Latest Smithsonian Tropical Research Institute Stories
Scientists braved ticks and a tiger to discover how human activities have perturbed the nitrogen cycle in tropical forests.
Smithsonian scientists have discovered two new, closely related bee species: one from Coiba Island in Panama and another from northern Colombia.
A new report by researchers from the Smithsonian Tropical Research Institute in Panama and Canada's McGill University identifies gaps in forest monitoring and ways to improve data collection.
History and geology, not current ecology, are likely what has made tropical forests so variable from site to site, according to a new study published in the journal Science.
Smithsonian scientists and colleagues report that snails successfully crossed Central America, long considered an impenetrable barrier to marine organisms, twice in the past million years—both times probably by flying across Mexico, stuck to the legs or riding on the bellies of shorebirds and introducing new genes that contribute to the marine biodiversity on each coast.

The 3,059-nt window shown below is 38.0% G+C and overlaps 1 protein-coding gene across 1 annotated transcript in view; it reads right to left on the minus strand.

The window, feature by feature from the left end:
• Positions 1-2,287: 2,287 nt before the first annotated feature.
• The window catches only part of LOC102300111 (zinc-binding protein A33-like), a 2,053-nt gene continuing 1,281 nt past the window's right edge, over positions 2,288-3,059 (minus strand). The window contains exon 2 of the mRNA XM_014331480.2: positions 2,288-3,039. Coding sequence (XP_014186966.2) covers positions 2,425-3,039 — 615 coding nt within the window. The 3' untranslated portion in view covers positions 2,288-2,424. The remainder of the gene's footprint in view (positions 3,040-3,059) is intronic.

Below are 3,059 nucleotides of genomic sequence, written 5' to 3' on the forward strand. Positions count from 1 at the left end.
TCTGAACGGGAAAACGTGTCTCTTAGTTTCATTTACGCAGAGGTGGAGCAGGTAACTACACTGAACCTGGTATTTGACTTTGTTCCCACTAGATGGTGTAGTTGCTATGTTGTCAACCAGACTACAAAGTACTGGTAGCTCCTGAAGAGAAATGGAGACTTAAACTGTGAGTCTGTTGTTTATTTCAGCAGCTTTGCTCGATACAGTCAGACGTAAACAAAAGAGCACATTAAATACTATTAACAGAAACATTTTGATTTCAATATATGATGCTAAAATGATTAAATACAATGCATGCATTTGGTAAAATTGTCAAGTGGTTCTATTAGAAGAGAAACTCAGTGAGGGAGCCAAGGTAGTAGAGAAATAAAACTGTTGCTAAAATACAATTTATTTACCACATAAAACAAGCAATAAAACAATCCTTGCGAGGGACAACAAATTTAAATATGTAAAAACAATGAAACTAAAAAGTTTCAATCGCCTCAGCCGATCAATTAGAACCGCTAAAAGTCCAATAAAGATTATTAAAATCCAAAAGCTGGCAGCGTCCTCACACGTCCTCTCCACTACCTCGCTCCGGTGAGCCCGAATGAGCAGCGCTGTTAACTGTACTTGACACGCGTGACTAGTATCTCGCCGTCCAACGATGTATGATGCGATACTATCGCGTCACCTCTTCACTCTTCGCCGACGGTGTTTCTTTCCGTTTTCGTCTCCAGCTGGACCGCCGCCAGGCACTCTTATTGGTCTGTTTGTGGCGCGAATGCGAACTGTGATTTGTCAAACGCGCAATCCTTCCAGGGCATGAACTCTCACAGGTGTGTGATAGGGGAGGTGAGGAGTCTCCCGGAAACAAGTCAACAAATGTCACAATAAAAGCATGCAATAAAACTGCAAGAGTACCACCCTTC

Female cognitive ability can limit how melodious or handsome males become over evolutionary time.
A red splash on a toxic butterfly's wing screams DON'T EAT ME!
A new genetic study by a team of Cuban and American researchers confirms that American crocodiles are hybridizing with wild populations of critically endangered Cuban crocodiles, which may cause a population decline of this species found only in the Cuban Archipelago.
An unusual signal detected results from waves in Lake Gatun, the reservoir that forms the Panama Canal channel.
To understand the long-term effects of a prolonged tropical storm in the Panama Canal watershed, scientists organized four flights over the watershed to create a digital map of landslide scars.
- A member of the swell-mob; a genteelly clad pickpocket. Sometimes mobsman.